Memories of Legend

A masterpiece, a feat in game design, or a work of art. Call it what you will, but I remember Ocarina of Time as a game of memories.

My cousin and I spent long hours playing this game, exploring every nook and cranny of Hyrule, defeating bosses and navigating dungeons. This game represents a period in my life, a period of simplicity and lazy winter days.

The game is often noted as the first 3-D game in the Zelda series, but being new to the land of Nintendo games, I hadn’t played previous 2D Zeldas. And so I approached the game with a brilliant naivety.

I was first introduced to it when my cousin brought it over at our annual New Year’s Eve party. It was the end of 1998, as I recall. He was still in Kokiri Forest. Watching him navigate through the town was amazing. The graphics were beautifully realistic for the time. I knew that this game was something big, and I immediately wanted a copy of my own.

Around this time, my father had been wheeling and dealing with a friend of his at work to buy his old N64 games off of him. I believe he managed to get Ocarina of Time from him. I can’t quite remember how it went, but I do remember the excitement of holding the game in my hands.

And so it began. The days of working together with my cousin to get past dungeons. The jealousy of seeing him as an adult Link while I was still in the child part of the game. It always seemed he got me wherever I wanted to be.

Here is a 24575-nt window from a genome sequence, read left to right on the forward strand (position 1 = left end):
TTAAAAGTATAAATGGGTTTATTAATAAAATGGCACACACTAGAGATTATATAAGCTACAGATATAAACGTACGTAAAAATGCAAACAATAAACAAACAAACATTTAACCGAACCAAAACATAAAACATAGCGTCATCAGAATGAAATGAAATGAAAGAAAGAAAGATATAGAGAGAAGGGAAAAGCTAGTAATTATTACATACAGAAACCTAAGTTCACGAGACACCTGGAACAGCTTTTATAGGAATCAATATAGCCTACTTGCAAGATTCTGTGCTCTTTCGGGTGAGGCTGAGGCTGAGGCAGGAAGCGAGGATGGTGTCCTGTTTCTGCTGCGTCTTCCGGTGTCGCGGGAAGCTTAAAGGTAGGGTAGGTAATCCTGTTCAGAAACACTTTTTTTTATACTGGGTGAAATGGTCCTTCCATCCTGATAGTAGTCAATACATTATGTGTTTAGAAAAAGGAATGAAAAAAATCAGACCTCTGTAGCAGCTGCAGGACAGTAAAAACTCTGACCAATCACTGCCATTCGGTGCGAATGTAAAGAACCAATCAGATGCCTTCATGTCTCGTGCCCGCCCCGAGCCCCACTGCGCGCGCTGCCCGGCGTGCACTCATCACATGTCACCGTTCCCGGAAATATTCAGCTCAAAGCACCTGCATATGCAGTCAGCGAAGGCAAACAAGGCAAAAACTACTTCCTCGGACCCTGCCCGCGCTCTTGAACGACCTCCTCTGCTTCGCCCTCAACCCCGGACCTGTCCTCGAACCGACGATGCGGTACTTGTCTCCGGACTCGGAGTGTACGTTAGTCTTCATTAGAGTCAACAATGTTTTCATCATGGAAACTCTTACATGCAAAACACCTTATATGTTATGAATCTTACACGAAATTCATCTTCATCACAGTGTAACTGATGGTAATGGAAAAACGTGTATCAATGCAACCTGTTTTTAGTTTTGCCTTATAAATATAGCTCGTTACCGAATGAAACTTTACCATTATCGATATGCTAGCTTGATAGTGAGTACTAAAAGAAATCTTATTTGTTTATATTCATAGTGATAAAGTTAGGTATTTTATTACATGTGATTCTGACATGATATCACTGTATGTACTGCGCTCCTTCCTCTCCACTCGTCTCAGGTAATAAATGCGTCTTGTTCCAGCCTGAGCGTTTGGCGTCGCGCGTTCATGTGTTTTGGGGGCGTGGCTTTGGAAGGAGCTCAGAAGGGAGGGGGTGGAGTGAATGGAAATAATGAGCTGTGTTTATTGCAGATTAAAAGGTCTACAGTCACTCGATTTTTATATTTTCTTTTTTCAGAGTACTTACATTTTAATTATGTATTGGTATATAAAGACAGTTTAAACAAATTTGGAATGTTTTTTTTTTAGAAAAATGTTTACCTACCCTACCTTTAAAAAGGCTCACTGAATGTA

During those days, I was new to the world of complex adventure games. My cousin ended up completing most of the game for me, but I still played it a lot.

Those were the days of gaming I remember the most, and in my mind, no game has ever rivaled the experience I had with Ocarina of Time.

Matt Atkins

3 Responses to “Memories of Legend”


  1. 2 Moz La Punk January 30, 2007 at 11:21 am

    A game gets all the more powerful when there are vivid memories of real life attached to it.

    For instance, I still think fondly of Wolfenstein 3D because I drew maps for that game. Games increase in power once it has some kind of connection with a part of your life.

  2. 3 AndyR January 30, 2007 at 1:15 pm

    Very true Moz. I remember my first job, working in a Mushroom farm, was made bearable becuase I could play out different Bubble Bobble levels in my head as I was picking those little white fungi. I figured out quite a few shortcuts and score bonuses whilst getting paid for my picking.
    It’s memories like these that really connect me to my gaming history.


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